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Analogy between GTA V and Real Life

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  • zkottalxndr

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Posted 26 September 2013 - 04:22 AM

I've been playing GTA V lately, and by playing I mean watching my brother and his friend play as in my turn I would always end up dead very fast. And as I got "WASTED", I couldn't stop thinking about real life and obviously death.

GTA V came out about a week ago, it wasn't too long before cheats and walkthrough guides appeared on the internet, so we decided to try out an exploit that would made us filthy rich so that we could buy weapons and ammo, fast cars, go to the strip club and in general have fun.

I noticed how "real" everything was, of course Rockstar did an excellent job at the physics of the game, but what I meant to say is that the mechanics of the game resembles real life very well. 

In the game, in order to have fun do what you want and have all the money you could ever use, you have to either earn it in an unlawful way or use cheats and exploits. There is also the "right" way to make money, which are the side missions like playing a taxi cab driver role, etc.  In real life, it's pretty much the same, without the cheat codes...

An interesting thing happened after playing just a weekend. When you are playing GTA V, completing missions, earning dirty money, killing other gangsters and achieving hard to do tasks you get a sense of satisfaction that completely goes away when you realize it's just a video game and that the time you are spending in it would have been better used to achieve your dreams in real life.

And then I thought about it for a minute. In the game, you can be the most wanted gangster in the world, have all the millions you want, have fun and do pretty much what ever you want. But when is time to turn off the console, or just when the battery dies on the one controller you own and you have to come back to real life,  all that time and effort spent in the game has no real value in life.

Something even more interesting happens in real life! I've seen all kinds of people, from the ones that have it all, to those that have nothing at all. The rich seem to have a nice time thru life, but I can't be entirely sure about that. The poor, they are not having such a good time for sure.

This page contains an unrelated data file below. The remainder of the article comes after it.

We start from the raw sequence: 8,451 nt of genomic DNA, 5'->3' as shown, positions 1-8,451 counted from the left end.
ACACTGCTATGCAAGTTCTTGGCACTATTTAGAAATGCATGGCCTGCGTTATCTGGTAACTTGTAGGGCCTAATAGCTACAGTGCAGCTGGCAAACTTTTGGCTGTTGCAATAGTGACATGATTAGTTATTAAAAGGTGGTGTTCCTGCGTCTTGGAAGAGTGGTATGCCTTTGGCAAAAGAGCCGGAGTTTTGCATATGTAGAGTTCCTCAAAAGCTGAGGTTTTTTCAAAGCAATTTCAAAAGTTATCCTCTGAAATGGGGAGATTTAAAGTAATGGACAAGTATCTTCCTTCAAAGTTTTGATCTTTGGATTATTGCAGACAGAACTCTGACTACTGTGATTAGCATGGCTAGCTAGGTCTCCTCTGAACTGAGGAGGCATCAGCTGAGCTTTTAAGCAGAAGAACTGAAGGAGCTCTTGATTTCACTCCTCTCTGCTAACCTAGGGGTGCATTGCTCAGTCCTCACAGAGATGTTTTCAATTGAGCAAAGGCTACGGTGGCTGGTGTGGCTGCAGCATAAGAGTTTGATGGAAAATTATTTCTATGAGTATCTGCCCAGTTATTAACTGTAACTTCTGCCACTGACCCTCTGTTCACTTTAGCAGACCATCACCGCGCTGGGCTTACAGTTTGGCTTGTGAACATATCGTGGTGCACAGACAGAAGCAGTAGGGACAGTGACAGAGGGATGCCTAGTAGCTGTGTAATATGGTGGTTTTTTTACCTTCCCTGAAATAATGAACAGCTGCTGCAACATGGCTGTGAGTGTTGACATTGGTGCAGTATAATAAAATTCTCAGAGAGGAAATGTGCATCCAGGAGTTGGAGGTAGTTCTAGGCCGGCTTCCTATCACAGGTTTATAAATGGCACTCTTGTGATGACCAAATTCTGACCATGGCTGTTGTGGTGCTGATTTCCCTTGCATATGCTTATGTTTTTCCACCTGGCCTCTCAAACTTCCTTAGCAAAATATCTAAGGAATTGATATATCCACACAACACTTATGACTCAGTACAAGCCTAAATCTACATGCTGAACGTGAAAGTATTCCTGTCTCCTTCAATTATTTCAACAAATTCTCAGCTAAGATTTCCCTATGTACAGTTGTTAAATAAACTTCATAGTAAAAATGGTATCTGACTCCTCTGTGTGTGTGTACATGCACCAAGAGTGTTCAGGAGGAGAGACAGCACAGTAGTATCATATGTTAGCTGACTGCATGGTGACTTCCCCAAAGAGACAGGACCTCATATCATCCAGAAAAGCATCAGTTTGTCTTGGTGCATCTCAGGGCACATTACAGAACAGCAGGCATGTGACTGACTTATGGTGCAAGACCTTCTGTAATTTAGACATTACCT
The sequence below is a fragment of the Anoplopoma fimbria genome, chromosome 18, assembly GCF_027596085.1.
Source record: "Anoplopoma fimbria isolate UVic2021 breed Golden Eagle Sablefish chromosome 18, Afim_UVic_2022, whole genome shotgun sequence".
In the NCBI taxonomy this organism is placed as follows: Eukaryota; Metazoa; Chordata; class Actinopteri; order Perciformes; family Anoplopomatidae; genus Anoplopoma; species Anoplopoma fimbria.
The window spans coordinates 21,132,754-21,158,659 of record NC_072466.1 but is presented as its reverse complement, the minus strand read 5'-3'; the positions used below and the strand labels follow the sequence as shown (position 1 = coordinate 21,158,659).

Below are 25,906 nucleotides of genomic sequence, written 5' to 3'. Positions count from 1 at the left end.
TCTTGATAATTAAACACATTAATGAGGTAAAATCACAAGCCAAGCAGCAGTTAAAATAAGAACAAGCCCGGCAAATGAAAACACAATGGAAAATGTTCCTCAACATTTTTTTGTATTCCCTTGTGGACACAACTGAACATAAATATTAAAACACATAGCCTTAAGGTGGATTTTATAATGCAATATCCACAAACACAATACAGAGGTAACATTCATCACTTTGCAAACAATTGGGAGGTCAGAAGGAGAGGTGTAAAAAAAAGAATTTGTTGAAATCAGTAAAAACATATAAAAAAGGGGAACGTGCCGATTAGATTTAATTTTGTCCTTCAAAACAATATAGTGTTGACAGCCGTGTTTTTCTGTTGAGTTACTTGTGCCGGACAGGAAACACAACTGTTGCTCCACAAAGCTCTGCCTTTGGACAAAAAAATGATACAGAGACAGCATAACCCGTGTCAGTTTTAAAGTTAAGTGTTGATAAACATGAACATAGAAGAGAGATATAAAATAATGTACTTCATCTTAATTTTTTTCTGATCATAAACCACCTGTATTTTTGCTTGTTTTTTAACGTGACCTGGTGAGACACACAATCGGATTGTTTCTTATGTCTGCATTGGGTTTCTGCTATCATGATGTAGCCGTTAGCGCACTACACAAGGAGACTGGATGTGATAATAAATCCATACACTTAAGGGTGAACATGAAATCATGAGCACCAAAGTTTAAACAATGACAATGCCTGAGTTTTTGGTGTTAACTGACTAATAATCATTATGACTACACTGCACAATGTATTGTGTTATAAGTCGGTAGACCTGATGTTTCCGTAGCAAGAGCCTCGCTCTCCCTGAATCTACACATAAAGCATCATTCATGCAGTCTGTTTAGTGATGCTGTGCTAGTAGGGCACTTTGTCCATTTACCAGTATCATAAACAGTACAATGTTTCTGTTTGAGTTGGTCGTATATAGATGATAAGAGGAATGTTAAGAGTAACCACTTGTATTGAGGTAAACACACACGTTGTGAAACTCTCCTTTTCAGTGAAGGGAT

In conclusion, I guess it doesn't really matter if you are rich or poor, when the time to "turn off the console" comes, you'll realize that all that effort wasn't worth it. Truth is no one can proof, or nobody even has an idea of what is going to happen when we die, so the question that remains is: Is it really worth it? Is anything really worth it? 

  • Ziggy455

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Posted 26 September 2013 - 01:59 PM

There's always that kind of depersonalization when playing a video game. If we as gamers get our heads that deeply involved into a game that it can become our lives. When playing GTA V, you can become one of the biggest criminals out there, but even then the  delivery system is off. Your status remains the same. You always remain a rich family man, a psychotically brash hillbilly who does gun runs, and an ex-repo, ex-CGF hustler.


Racking up money with taxis, stealing, killing, salvaging, racing, stunting, and doing everything that Rockstar said you could do, feels like an achievement. But in the end, when you do switch off the console. You believe that there's more to life, and that you have wasted your time. 


Why is that?


Ask yourself the same as what I ask myself. 


1. Did you enjoy the game, and if, for a brief time, did it make you happy--does playing it make you happy? 

2. Have you loved playing GTA since you were young? Since the first GTA came out? 


If your answer to both was yes, then why isn't playing these games, and enjoying them, a revelation of life? If you can sit down, and play the game, and relate, or laugh, or at times with the stories, even let out a cry of sorrow, then isn't that an achievement in itself? Isn't playing with these characters, living their lives, seeing them go through conflict, what you enjoy? That's an indulgence, an ironic indulgence at that! 


You can tell yourself: "You have wasted your time playing this game." But how so? What about twenty years from now, when you look back and think "That game made me see the analogy of life versus video games, and that gave me a kick up the arse and set my successful life in motion!" 


And even when you're successful, you'd still play GTA, and why? Because playing these kind of games, -and in my experience, from a young age (GTA 1, 1996 - I was five years old, been hooked on them ever since.) - there's something about them. We love the action, the characters, and everything else. And if we take some time away from our normal schedules to play, laugh, and maybe even shed a small tear, then isn't that what life really is about? Enjoying things that make us happy? And not what others expect to make us happy? 


Food for thought. 

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